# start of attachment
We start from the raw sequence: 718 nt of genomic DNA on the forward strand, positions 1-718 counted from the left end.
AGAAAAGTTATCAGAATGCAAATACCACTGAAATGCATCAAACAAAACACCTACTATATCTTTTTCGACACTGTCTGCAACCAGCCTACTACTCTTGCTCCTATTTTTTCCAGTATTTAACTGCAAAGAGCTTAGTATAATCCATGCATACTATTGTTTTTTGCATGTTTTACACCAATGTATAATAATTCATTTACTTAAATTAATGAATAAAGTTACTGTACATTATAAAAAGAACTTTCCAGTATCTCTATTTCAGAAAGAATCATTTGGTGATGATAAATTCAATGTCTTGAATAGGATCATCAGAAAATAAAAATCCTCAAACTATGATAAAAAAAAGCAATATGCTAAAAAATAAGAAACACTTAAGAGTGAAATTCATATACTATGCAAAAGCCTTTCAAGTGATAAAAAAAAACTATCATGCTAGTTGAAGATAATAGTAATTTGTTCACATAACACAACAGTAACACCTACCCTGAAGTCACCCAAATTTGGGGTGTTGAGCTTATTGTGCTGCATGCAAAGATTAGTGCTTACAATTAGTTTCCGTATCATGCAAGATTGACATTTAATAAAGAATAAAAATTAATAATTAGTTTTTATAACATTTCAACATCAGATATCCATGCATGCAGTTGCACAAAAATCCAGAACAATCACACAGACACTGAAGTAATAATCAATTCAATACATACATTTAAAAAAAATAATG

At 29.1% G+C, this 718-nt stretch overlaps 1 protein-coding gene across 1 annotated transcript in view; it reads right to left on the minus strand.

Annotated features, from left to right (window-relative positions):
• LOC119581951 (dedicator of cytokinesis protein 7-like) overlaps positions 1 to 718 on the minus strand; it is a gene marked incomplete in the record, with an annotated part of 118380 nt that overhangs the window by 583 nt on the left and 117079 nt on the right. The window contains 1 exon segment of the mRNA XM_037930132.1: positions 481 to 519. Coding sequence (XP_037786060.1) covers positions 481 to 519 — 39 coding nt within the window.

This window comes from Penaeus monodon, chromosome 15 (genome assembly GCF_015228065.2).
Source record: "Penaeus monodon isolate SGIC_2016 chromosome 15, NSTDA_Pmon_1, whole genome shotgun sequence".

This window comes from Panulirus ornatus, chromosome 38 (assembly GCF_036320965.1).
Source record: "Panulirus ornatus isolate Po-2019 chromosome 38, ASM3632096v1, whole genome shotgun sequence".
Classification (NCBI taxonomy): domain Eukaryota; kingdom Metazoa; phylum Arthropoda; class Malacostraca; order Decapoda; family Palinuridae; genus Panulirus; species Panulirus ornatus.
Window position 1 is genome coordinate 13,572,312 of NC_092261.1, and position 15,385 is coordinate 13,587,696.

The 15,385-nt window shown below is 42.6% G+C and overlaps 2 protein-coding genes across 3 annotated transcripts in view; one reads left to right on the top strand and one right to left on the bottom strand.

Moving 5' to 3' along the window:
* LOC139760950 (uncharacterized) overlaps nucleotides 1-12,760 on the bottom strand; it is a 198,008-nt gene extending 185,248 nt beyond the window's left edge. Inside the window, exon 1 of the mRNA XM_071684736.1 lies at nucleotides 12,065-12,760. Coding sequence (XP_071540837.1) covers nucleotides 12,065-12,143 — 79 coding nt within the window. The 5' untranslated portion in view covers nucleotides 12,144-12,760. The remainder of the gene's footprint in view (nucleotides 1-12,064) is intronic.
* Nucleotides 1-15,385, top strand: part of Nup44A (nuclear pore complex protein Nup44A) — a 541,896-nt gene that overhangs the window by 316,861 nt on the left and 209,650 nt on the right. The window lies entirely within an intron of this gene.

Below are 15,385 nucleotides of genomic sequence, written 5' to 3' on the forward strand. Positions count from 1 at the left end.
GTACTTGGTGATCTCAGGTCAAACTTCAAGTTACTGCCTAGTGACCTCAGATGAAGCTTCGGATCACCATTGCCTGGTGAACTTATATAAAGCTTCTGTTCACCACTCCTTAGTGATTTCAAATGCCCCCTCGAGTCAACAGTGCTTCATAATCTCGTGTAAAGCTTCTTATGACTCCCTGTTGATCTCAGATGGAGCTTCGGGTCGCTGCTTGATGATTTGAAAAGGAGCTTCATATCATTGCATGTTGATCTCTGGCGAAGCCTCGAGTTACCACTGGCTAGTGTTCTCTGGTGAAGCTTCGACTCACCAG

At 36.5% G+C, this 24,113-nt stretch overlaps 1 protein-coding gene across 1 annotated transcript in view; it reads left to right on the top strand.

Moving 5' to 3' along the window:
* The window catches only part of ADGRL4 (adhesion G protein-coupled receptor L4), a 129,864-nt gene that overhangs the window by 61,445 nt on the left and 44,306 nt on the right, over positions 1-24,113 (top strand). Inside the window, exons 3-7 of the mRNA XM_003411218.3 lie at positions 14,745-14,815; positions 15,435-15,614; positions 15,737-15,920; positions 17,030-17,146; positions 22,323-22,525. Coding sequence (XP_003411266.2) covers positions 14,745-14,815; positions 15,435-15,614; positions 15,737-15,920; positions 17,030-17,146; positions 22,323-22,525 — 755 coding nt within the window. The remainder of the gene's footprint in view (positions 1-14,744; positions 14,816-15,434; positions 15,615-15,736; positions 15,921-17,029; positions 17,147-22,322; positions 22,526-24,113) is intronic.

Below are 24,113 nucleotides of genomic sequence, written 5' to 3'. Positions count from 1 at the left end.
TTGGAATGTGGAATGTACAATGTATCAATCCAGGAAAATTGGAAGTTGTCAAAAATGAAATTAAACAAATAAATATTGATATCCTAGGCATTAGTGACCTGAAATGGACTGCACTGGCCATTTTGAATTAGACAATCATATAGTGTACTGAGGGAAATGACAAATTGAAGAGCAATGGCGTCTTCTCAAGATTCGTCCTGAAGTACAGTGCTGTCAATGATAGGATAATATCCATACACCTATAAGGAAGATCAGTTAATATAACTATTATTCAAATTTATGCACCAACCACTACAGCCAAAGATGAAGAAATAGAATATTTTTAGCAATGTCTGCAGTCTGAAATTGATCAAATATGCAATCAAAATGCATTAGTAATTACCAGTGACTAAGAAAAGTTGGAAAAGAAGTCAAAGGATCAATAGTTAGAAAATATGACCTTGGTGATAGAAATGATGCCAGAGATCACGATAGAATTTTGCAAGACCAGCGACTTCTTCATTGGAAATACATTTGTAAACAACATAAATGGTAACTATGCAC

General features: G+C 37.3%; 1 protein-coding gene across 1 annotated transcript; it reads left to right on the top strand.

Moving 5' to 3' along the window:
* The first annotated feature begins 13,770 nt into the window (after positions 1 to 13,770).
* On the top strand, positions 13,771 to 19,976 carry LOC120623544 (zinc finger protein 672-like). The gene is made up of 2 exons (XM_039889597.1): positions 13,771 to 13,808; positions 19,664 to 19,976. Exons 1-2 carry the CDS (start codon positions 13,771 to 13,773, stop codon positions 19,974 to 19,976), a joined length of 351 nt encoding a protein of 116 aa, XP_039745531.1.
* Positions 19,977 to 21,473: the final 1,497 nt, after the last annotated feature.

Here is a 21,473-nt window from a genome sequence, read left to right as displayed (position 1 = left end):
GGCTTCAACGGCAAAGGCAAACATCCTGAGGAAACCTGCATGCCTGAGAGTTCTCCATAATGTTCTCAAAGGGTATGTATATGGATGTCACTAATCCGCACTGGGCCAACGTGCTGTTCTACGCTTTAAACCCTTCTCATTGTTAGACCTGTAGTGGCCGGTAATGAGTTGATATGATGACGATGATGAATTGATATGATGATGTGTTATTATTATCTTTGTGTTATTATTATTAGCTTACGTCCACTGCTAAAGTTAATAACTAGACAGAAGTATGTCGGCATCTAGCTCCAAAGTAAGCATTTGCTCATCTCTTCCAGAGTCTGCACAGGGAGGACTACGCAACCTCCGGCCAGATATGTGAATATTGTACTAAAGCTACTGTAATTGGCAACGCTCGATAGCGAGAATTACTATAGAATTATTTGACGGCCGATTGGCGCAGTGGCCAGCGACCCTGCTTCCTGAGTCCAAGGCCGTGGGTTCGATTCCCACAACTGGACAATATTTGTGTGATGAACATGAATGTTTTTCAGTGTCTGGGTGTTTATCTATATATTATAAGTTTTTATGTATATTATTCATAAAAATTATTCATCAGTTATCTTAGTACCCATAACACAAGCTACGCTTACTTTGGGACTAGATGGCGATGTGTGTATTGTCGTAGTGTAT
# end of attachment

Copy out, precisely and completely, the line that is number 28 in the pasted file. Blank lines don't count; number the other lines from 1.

Here is a 21,473-nt window from a genome sequence, read left to right as displayed (position 1 = left end):